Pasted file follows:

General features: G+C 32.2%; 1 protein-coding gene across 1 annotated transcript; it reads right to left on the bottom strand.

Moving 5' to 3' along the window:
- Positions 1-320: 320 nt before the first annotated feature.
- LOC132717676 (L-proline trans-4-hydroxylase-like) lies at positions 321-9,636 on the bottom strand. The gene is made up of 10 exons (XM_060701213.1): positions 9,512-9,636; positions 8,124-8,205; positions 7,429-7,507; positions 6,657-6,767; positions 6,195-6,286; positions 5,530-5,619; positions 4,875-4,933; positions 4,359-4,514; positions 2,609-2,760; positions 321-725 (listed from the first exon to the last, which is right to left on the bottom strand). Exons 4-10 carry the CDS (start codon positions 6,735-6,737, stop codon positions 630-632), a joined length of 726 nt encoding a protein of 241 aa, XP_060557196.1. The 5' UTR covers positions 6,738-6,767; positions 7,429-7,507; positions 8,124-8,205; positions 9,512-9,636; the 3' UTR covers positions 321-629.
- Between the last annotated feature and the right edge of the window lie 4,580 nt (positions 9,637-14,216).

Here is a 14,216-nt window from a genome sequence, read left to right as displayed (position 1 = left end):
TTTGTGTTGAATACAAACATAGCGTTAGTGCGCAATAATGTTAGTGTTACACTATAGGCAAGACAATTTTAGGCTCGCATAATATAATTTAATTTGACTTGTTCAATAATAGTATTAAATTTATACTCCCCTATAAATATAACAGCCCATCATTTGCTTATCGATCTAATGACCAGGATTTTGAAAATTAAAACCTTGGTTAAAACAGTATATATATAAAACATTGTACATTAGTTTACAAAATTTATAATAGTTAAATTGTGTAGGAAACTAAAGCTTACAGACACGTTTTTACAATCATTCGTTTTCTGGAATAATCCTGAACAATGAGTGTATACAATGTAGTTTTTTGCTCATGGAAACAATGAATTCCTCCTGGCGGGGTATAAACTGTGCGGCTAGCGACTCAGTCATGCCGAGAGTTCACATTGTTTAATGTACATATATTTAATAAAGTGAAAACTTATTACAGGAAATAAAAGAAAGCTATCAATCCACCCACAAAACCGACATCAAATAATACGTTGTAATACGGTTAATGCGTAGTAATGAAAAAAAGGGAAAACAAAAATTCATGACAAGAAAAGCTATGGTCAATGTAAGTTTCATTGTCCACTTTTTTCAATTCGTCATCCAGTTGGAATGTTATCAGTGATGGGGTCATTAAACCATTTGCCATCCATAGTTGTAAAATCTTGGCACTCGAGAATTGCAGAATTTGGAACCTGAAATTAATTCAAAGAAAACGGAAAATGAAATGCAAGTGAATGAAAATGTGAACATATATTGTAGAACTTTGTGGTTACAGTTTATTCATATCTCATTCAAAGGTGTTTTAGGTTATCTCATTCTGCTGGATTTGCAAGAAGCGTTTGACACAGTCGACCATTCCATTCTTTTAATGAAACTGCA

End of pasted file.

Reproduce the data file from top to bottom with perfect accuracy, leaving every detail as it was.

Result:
General features: G+C 32.2%; 1 protein-coding gene across 1 annotated transcript; it reads right to left on the bottom strand.

Moving 5' to 3' along the window:
- Positions 1-320: 320 nt before the first annotated feature.
- LOC132717676 (L-proline trans-4-hydroxylase-like) lies at positions 321-9,636 on the bottom strand. The gene is made up of 10 exons (XM_060701213.1): positions 9,512-9,636; positions 8,124-8,205; positions 7,429-7,507; positions 6,657-6,767; positions 6,195-6,286; positions 5,530-5,619; positions 4,875-4,933; positions 4,359-4,514; positions 2,609-2,760; positions 321-725 (listed from the first exon to the last, which is right to left on the bottom strand). Exons 4-10 carry the CDS (start codon positions 6,735-6,737, stop codon positions 630-632), a joined length of 726 nt encoding a protein of 241 aa, XP_060557196.1. The 5' UTR covers positions 6,738-6,767; positions 7,429-7,507; positions 8,124-8,205; positions 9,512-9,636; the 3' UTR covers positions 321-629.
- Between the last annotated feature and the right edge of the window lie 4,580 nt (positions 9,637-14,216).

Here is a 14,216-nt window from a genome sequence, read left to right as displayed (position 1 = left end):
TTTGTGTTGAATACAAACATAGCGTTAGTGCGCAATAATGTTAGTGTTACACTATAGGCAAGACAATTTTAGGCTCGCATAATATAATTTAATTTGACTTGTTCAATAATAGTATTAAATTTATACTCCCCTATAAATATAACAGCCCATCATTTGCTTATCGATCTAATGACCAGGATTTTGAAAATTAAAACCTTGGTTAAAACAGTATATATATAAAACATTGTACATTAGTTTACAAAATTTATAATAGTTAAATTGTGTAGGAAACTAAAGCTTACAGACACGTTTTTACAATCATTCGTTTTCTGGAATAATCCTGAACAATGAGTGTATACAATGTAGTTTTTTGCTCATGGAAACAATGAATTCCTCCTGGCGGGGTATAAACTGTGCGGCTAGCGACTCAGTCATGCCGAGAGTTCACATTGTTTAATGTACATATATTTAATAAAGTGAAAACTTATTACAGGAAATAAAAGAAAGCTATCAATCCACCCACAAAACCGACATCAAATAATACGTTGTAATACGGTTAATGCGTAGTAATGAAAAAAAGGGAAAACAAAAATTCATGACAAGAAAAGCTATGGTCAATGTAAGTTTCATTGTCCACTTTTTTCAATTCGTCATCCAGTTGGAATGTTATCAGTGATGGGGTCATTAAACCATTTGCCATCCATAGTTGTAAAATCTTGGCACTCGAGAATTGCAGAATTTGGAACCTGAAATTAATTCAAAGAAAACGGAAAATGAAATGCAAGTGAATGAAAATGTGAACATATATTGTAGAACTTTGTGGTTACAGTTTATTCATATCTCATTCAAAGGTGTTTTAGGTTATCTCATTCTGCTGGATTTGCAAGAAGCGTTTGACACAGTCGACCATTCCATTCTTTTAATGAAACTGCA